The 78-year-old pope attended the World Youth Day Festival in Cologne recently. 800,000 followers of the Catholic faith spent the night in the Marienfeld, or Mary’s Field, outside Cologne, sleeping on the ground so they could attend Sunday’s mass.
The Pope, during his sermon, said there is a “strange forgetfulness of God.” He also said that at the same time that frustration and dissatisfaction have led to a “new explosion of religion.”
“I have no wish to discredit all the manifestations of this phenomenon. There may be sincere joy in the discovery,” he said. “Yet, if it is pushed too far, religion becomes almost a consumer product. People choose what they like, and some are even able to make a profit from it.”
“Religion constructed on a `do-it-yourself’ basis cannot ultimately help us,” the pope said. “Anyone who has discovered Christ must lead others to him. A great joy cannot be kept to oneself. It has to be passed on.”
It is the nature of religion to ‘do-it-yourself.’ The Bible did write itself. Churches didn’t just appear. It’s not like all those people died by burning at the stake, being crushed under rocks, drowned, or starved in prison as being heretics all by themselves, did they? Religion is still a choice that has to be acted on by the believer.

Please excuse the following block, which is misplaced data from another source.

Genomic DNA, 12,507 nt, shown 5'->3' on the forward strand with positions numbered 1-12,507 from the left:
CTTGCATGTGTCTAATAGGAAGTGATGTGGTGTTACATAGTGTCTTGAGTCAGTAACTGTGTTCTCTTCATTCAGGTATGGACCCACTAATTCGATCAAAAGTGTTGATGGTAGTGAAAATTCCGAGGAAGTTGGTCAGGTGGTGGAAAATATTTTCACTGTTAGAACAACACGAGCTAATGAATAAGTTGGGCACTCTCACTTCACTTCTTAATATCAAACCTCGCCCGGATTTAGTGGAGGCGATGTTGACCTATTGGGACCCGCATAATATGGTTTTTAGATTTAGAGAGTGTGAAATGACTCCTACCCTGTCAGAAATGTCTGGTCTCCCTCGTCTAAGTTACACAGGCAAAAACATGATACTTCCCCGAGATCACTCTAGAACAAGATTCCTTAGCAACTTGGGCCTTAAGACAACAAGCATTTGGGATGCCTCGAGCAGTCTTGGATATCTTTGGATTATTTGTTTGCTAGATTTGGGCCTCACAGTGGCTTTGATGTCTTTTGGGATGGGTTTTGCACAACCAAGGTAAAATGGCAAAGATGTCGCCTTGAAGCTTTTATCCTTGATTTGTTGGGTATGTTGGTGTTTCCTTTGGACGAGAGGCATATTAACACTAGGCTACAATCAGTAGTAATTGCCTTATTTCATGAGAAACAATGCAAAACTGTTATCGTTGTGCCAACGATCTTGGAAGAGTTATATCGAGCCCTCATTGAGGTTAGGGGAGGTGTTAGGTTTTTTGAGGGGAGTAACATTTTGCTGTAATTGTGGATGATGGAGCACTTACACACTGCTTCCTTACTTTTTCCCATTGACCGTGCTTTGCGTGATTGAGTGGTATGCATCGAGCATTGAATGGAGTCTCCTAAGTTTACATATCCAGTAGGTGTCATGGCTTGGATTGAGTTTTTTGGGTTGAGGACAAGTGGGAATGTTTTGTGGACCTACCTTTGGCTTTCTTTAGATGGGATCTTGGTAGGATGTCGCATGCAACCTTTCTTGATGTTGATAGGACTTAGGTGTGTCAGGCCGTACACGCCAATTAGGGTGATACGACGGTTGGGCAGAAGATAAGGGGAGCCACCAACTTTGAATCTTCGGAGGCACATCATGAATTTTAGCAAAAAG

The truth is that being a choice, it can still be treated as a ‘consumer product.’ Influenced in a similar way by research and customer testimonials, people’s beliefs are subject to many things that can shape their perspective. Whether the ‘salesmen’ comes to their door or speaks to them from behind a pulpit, the message is the same. A consumer needs to trust the message and believe enough in the ‘product’ to use it. Personal experience will have a big bearing on this one.
There is also a sales element involved with religion when it comes to the product. Many religions seem to think that the ONE SIZE FITS ALL approach should apply across the board. Faith is treated by some as a destination, instead of the journey it really is.